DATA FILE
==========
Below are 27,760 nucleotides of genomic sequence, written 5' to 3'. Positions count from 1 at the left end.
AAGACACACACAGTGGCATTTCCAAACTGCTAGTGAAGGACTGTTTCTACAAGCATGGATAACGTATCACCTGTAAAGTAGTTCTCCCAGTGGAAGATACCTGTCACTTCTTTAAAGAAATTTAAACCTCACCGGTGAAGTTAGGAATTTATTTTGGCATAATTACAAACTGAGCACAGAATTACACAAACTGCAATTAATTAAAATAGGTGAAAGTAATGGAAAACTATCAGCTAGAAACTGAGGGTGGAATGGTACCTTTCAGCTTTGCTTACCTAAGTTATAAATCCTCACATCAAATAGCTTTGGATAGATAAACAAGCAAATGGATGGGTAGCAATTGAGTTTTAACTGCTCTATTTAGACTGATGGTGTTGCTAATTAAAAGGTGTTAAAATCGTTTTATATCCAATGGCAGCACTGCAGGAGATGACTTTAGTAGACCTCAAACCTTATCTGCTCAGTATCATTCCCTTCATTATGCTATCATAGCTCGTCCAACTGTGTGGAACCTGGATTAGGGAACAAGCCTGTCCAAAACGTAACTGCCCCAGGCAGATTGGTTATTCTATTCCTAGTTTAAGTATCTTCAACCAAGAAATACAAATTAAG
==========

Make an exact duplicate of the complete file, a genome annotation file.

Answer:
Below are 27,760 nucleotides of genomic sequence, written 5' to 3'. Positions count from 1 at the left end.
AAGACACACACAGTGGCATTTCCAAACTGCTAGTGAAGGACTGTTTCTACAAGCATGGATAACGTATCACCTGTAAAGTAGTTCTCCCAGTGGAAGATACCTGTCACTTCTTTAAAGAAATTTAAACCTCACCGGTGAAGTTAGGAATTTATTTTGGCATAATTACAAACTGAGCACAGAATTACACAAACTGCAATTAATTAAAATAGGTGAAAGTAATGGAAAACTATCAGCTAGAAACTGAGGGTGGAATGGTACCTTTCAGCTTTGCTTACCTAAGTTATAAATCCTCACATCAAATAGCTTTGGATAGATAAACAAGCAAATGGATGGGTAGCAATTGAGTTTTAACTGCTCTATTTAGACTGATGGTGTTGCTAATTAAAAGGTGTTAAAATCGTTTTATATCCAATGGCAGCACTGCAGGAGATGACTTTAGTAGACCTCAAACCTTATCTGCTCAGTATCATTCCCTTCATTATGCTATCATAGCTCGTCCAACTGTGTGGAACCTGGATTAGGGAACAAGCCTGTCCAAAACGTAACTGCCCCAGGCAGATTGGTTATTCTATTCCTAGTTTAAGTATCTTCAACCAAGAAATACAAATTAAG